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With the exception of pyrazinamide, all of the tested drugs interfered with the in vitro growth of C. posadasii. The 2 day MIC ranges of the tested drugs were as follows: rifampicin 1,060-4,250 mg/L; isoniazid < or =250 mg/L; ethambutol < or =620 mg/L. Pronounced in vitro synergism was demonstrated for combined antituberculosis drugs. The combination of rifampicin plus pyrazinamide was the only one that did not inhibit fungal growth.
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Ethambutol (EMB) concentrations that kill Mycobacterium tuberculosis in vitro accumulated in squirrel monkey tissues and cells known to be sites of tubercular infections. After oral administration of a clinically relevant 25 mg/kg dose, the whole-body distribution and intracellular localization of EMB were studied by radioautography. Tissue concentrations of drug were assayed by radiochemical and microbiological methods. The EMB was distributed rapidly and widely to most body tissues including lung and localized within pulmonary alveolar and axillary lymph node macrophages. The EMB in lung at 2 and 5 h after drug administration was markedly higher than the corresponding plasma concentrations and exceeded concentrations that are bactericidal in vitro for tubercle bacilli. These observations may help explain the early bactericidal activity of EMB in humans. Similarities in plasma and tissue concentrations of the drug in both species suggest the usefulness of the squirrel monkey as a model for the use of EMB in humans.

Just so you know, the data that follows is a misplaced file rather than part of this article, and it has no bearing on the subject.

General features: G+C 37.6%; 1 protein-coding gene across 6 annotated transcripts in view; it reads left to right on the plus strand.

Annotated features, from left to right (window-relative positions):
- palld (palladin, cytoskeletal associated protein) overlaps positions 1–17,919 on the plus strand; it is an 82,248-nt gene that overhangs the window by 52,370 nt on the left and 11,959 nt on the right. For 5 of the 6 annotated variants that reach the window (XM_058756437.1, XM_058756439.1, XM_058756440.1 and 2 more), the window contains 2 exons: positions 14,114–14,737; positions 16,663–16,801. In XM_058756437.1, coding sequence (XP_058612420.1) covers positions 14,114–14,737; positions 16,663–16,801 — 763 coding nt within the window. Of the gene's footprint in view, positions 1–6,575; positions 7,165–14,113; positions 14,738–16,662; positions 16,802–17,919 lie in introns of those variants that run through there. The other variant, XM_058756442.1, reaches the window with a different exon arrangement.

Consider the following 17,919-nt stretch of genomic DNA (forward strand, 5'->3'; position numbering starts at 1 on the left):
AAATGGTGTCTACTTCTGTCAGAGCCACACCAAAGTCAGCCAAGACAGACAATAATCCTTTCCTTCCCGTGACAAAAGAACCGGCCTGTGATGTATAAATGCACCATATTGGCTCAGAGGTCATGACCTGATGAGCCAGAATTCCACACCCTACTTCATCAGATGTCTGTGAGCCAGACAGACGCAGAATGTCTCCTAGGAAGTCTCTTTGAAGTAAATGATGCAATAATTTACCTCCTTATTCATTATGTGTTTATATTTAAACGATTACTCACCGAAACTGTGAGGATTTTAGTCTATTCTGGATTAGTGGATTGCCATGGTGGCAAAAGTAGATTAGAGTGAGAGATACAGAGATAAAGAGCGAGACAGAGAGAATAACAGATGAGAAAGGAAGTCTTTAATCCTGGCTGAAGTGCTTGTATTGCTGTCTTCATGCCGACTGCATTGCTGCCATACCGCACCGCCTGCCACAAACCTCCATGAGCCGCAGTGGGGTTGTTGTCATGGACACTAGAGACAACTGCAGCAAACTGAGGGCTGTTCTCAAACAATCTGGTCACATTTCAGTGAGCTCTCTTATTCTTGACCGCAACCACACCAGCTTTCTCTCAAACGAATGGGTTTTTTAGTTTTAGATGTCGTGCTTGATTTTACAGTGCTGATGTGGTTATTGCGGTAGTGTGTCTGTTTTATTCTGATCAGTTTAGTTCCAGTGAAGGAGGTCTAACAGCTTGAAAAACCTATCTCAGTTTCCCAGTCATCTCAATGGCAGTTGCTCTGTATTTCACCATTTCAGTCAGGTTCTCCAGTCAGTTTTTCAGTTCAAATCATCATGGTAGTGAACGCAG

Extensively drug-resistant tuberculosis (XDR-TB) has emerged as one of the biggest threats to public health and TB control programs worldwide. XDR-TB is caused by Mycobacterium tuberculosis (MTB) strains resistant to rifampin and isoniazid, as well as to a fluoroquinolone and to at least one injectable aminoglycoside. Drug resistance in MTB has primarily been associated with single nucleotide polymorphisms (SNPs) in particular genes. However, it has also been shown that efflux pumps may play a role in resistance of MTB. Upregulation of drug efflux pumps can decrease the intracellular concentration of drugs and reduce their efficacy.